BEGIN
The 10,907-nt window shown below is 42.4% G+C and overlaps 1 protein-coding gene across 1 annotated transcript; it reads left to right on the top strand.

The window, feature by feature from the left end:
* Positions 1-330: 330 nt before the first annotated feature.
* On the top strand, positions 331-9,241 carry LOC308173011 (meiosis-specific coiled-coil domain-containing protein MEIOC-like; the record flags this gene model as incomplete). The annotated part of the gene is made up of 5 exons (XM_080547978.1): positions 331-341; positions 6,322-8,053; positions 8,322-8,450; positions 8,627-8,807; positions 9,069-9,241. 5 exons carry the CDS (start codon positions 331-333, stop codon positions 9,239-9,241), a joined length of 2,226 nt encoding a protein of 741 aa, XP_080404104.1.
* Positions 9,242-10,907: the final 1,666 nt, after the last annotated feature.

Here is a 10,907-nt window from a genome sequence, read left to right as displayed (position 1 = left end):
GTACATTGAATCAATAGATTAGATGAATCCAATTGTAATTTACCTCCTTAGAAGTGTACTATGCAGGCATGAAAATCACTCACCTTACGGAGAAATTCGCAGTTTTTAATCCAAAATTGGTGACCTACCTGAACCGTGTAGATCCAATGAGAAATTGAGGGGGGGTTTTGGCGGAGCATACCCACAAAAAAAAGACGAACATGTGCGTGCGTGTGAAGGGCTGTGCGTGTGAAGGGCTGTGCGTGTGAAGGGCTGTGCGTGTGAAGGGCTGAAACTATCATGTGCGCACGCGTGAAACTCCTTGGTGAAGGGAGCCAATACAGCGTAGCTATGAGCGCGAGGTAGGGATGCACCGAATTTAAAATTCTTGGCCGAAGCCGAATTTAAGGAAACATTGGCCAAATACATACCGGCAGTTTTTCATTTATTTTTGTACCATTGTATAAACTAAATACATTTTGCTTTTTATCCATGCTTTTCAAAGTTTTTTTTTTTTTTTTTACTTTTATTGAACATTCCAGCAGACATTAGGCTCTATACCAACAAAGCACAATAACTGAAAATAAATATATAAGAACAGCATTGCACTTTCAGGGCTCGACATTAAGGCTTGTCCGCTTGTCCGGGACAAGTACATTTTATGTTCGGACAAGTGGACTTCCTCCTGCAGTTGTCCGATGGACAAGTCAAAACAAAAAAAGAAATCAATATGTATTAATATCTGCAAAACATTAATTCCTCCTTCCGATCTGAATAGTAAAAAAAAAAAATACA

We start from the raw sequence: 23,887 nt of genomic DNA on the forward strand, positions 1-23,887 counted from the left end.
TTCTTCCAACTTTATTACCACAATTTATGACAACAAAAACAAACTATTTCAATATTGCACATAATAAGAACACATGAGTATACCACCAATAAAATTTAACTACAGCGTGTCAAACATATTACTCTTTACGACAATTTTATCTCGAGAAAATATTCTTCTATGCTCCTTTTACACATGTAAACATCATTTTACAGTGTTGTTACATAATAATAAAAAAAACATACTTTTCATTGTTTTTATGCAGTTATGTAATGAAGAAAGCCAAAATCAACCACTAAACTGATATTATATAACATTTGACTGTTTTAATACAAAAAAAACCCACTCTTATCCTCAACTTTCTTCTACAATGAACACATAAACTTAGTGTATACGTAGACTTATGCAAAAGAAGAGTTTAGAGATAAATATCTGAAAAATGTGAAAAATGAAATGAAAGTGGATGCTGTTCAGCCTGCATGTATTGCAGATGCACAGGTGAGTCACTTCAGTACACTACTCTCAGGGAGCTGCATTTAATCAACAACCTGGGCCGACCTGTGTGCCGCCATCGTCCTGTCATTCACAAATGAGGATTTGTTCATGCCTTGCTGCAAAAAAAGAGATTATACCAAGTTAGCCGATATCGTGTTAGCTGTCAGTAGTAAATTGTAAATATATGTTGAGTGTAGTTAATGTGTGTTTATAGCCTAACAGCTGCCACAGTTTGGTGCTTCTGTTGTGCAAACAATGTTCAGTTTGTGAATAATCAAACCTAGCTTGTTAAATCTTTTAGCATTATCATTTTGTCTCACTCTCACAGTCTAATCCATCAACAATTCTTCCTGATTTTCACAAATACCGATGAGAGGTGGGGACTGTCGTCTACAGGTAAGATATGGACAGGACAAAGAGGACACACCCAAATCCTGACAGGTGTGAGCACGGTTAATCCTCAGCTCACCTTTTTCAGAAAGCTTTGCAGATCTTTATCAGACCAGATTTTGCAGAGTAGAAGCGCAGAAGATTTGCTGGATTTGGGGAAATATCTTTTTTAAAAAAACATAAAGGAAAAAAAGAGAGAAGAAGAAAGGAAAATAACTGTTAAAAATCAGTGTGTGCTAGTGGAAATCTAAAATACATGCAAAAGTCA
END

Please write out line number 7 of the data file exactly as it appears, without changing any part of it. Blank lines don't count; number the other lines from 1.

GTACATTGAATCAATAGATTAGATGAATCCAATTGTAATTTACCTCCTTAGAAGTGTACTATGCAGGCATGAAAATCACTCACCTTACGGAGAAATTCGCAGTTTTTAATCCAAAATTGGTGACCTACCTGAACCGTGTAGATCCAATGAGAAATTGAGGGGGGGTTTTGGCGGAGCATACCCACAAAAAAAAGACGAACATGTGCGTGCGTGTGAAGGGCTGTGCGTGTGAAGGGCTGTGCGTGTGAAGGGCTGTGCGTGTGAAGGGCTGAAACTATCATGTGCGCACGCGTGAAACTCCTTGGTGAAGGGAGCCAATACAGCGTAGCTATGAGCGCGAGGTAGGGATGCACCGAATTTAAAATTCTTGGCCGAAGCCGAATTTAAGGAAACATTGGCCAAATACATACCGGCAGTTTTTCATTTATTTTTGTACCATTGTATAAACTAAATACATTTTGCTTTTTATCCATGCTTTTCAAAGTTTTTTTTTTTTTTTTTACTTTTATTGAACATTCCAGCAGACATTAGGCTCTATACCAACAAAGCACAATAACTGAAAATAAATATATAAGAACAGCATTGCACTTTCAGGGCTCGACATTAAGGCTTGTCCGCTTGTCCGGGACAAGTACATTTTATGTTCGGACAAGTGGACTTCCTCCTGCAGTTGTCCGATGGACAAGTCAAAACAAAAAAAGAAATCAATATGTATTAATATCTGCAAAACATTAATTCCTCCTTCCGATCTGAATAGTAAAAAAAAAAAATACA